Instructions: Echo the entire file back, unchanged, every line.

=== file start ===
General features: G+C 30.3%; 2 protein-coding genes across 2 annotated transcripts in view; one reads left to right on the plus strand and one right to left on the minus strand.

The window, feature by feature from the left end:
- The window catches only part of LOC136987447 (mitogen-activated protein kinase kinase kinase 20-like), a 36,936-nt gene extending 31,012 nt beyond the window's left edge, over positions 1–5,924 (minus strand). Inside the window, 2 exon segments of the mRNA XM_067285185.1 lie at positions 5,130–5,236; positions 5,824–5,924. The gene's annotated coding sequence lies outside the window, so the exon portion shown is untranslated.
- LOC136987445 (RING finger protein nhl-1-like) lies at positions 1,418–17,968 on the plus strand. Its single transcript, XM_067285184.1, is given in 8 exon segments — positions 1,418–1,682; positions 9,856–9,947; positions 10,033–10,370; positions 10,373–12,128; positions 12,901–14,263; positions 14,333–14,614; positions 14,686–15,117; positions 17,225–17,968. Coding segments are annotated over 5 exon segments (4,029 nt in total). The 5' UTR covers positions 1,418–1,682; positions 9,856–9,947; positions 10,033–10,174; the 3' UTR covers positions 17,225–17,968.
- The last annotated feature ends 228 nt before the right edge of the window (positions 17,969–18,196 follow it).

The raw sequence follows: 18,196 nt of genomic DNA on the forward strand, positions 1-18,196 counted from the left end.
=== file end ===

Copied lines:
General features: G+C 30.3%; 2 protein-coding genes across 2 annotated transcripts in view; one reads left to right on the plus strand and one right to left on the minus strand.

The window, feature by feature from the left end:
- The window catches only part of LOC136987447 (mitogen-activated protein kinase kinase kinase 20-like), a 36,936-nt gene extending 31,012 nt beyond the window's left edge, over positions 1–5,924 (minus strand). Inside the window, 2 exon segments of the mRNA XM_067285185.1 lie at positions 5,130–5,236; positions 5,824–5,924. The gene's annotated coding sequence lies outside the window, so the exon portion shown is untranslated.
- LOC136987445 (RING finger protein nhl-1-like) lies at positions 1,418–17,968 on the plus strand. Its single transcript, XM_067285184.1, is given in 8 exon segments — positions 1,418–1,682; positions 9,856–9,947; positions 10,033–10,370; positions 10,373–12,128; positions 12,901–14,263; positions 14,333–14,614; positions 14,686–15,117; positions 17,225–17,968. Coding segments are annotated over 5 exon segments (4,029 nt in total). The 5' UTR covers positions 1,418–1,682; positions 9,856–9,947; positions 10,033–10,174; the 3' UTR covers positions 17,225–17,968.
- The last annotated feature ends 228 nt before the right edge of the window (positions 17,969–18,196 follow it).

The raw sequence follows: 18,196 nt of genomic DNA on the forward strand, positions 1-18,196 counted from the left end.